ZA! is a band from Barcelona composed by two people and many instruments. Cult legends in their home country and renowned for their electrifying live shows, they already count Kim Gordon’s Body/Head and John Talabot as big fans. Their music combines African beats, noise, live electronics, thick distortions, vocal loops, free jazz, Balinese polyrhythms, math rock, Dadaism and drones. With a high percentage of the result left to compete and be completed on stage, every night.
Their new album, Pachinko Plex, is a step further in terms of ZA!’s DIY experimentation spirit: self-released and entirely self-recorded in their own practice space, it explores totally new instruments and is co-released by seven independent labels around the world including their own imprint Gandula as well as A Tant Rêver du Roi (France), Valve (Australia, Fun in the Church (Germany, Austria Switzerland), The Audacious Art Experiment (UK), Lovers & Lollypops (Portugal), Moorworks (Japan), Keroxen (Canàries)
In the deliriously stimulating video for new single Ochate, the band collaborated with Berlin-based visual artist LASAL during their recent residency at Keroxen, Tenerife. Via a series of drum triggers and their own manipulated output frequencies, the group managed to create an extraordinary blend of synchronized visuals, resulting in a tropical haze of kaleidoscopic glitches.
Pachinko Plex in itself is a radical change for ZA! with a totally new sound: in eagerness not to repeat themselves and to experiment with different elements, the band breaks free of the guitar and the amps to focus on electronic textures, synthesizers, randomized computer loops and drums processed live through triggers. The result generates an equally forceful and polyrhythmic style, but unclassifiable, highly influenced by their tours in Japan and Mozambique.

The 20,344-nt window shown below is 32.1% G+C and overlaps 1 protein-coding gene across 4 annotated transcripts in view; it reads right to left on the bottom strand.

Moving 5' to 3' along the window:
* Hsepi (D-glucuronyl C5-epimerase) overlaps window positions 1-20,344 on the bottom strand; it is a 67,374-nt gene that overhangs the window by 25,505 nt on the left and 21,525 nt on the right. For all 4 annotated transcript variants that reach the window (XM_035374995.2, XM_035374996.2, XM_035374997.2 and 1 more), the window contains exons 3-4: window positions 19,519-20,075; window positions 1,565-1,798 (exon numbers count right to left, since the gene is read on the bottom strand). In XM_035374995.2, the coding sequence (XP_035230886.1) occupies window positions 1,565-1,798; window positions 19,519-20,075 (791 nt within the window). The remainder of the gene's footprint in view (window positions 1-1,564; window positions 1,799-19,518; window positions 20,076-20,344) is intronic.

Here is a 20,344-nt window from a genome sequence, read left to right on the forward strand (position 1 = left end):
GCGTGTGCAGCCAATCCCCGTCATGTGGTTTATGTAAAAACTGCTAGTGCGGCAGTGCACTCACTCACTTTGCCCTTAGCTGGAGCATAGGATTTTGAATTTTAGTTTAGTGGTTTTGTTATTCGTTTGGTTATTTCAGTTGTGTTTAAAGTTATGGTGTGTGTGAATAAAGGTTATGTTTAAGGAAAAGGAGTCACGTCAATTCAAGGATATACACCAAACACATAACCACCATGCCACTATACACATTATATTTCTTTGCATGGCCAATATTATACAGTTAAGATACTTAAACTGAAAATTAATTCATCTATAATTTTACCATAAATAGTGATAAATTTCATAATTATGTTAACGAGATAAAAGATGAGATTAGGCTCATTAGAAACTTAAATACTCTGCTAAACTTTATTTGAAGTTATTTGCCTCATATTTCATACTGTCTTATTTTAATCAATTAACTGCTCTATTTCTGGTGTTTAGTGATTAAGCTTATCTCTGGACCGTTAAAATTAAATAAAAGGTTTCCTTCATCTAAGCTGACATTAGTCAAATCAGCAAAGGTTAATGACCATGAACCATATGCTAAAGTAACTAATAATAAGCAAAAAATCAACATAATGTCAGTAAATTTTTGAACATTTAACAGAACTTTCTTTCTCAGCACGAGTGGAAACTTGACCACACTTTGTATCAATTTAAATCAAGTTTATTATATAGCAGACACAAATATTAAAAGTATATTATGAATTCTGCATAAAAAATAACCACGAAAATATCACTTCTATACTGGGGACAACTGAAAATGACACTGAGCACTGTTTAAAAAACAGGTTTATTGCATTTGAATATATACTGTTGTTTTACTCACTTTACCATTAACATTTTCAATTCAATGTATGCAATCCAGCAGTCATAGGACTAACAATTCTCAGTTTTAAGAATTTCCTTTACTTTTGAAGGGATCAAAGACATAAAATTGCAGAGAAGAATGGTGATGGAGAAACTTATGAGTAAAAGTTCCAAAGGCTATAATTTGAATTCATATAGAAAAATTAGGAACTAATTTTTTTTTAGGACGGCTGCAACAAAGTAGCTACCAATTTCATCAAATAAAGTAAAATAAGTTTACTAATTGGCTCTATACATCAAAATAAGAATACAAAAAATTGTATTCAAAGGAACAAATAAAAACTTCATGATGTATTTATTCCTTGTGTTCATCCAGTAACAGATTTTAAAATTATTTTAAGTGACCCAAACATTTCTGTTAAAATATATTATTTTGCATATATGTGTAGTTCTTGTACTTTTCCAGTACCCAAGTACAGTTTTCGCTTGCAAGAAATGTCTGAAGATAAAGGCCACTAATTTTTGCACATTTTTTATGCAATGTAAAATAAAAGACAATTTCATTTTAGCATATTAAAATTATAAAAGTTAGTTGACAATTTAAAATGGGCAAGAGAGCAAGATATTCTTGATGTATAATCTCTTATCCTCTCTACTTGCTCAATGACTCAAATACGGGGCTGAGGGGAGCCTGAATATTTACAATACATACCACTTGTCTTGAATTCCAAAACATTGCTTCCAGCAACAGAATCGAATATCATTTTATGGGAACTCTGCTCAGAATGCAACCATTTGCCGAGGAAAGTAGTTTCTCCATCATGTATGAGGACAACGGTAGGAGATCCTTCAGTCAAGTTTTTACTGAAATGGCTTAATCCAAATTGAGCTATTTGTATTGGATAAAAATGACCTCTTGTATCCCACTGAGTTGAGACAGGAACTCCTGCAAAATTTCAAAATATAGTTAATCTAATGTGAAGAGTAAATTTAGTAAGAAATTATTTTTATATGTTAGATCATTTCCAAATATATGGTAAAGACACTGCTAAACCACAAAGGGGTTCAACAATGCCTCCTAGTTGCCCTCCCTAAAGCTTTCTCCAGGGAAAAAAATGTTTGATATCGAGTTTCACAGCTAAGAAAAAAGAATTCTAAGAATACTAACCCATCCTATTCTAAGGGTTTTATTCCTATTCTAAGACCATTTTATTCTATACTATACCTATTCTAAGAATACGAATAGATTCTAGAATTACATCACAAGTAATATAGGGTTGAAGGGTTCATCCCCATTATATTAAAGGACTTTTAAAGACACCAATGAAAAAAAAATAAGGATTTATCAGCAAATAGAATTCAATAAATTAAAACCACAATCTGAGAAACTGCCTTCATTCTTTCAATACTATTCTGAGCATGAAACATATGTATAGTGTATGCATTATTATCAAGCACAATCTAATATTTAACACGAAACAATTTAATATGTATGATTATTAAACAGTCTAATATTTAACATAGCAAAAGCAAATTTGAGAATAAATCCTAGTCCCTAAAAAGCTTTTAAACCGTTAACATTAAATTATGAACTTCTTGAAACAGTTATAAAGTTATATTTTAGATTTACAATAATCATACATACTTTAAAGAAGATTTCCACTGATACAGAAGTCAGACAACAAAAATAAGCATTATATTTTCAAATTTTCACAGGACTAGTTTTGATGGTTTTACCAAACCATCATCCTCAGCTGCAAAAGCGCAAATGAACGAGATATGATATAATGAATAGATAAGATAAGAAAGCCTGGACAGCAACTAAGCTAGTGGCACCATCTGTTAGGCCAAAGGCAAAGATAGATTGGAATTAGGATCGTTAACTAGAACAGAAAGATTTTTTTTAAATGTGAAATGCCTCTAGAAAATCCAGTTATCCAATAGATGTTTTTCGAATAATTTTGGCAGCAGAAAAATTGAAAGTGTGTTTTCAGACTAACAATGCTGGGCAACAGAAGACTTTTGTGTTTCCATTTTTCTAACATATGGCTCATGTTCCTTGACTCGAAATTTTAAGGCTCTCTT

Brendan Canty of Fugazi, Rites of Spring writes:
“On their lush new record “Pachinko Plex”, Za! has created a storybook of polyrhythm that explores sonic structures without becoming overly clinical. They have eschewed guitars and amps and are relying primarily on mallets, horns, and synths, to create a broadly warm and dynamic record. Both intensely rhythmic and conversely melodic, there is a dialogue going on throughout the record that I think hints at the mysteries they are grappling with. The numerology inherent in the complicated relationships of tone and rhythm here betray a fascination with random connections and responses, and also in the passion of trying to relate complicated thoughts without words. It is a joyful sound, celebrating the mysterious.
There are global influences, I have been told from their time teaching in Mozambique and Swaziland, and from their close study of such Japanese noise bands as the Boredoms and the in the general idea of the Pachinko machines referenced throughout. And there are hints of interstellar influences: they insert Carl Sagan’s words on “Avances 1 2 3”. There is a lovely Jazz piece called ‘Solo Chezz’, that would be at home on a Brian Blade record. It is meant to be taken as a full record and each piece unfolds on top of one another until the suite of chaos, field recordings, melody, percussion and horns create a big portrait of two musicians turned scientists in a laboratory. In control of their own skills and wills and trying their best to make sense out of the chaos.”
May 11th: Sound Isidro (Madrid)
May 18th & 19th: Moers Festival (Germany)
May 29th & 31st: Primavera Sound (Barcelona)
June 29th: Vida Festival (Barcelona)
August 4th: Micro Festival (Belgium)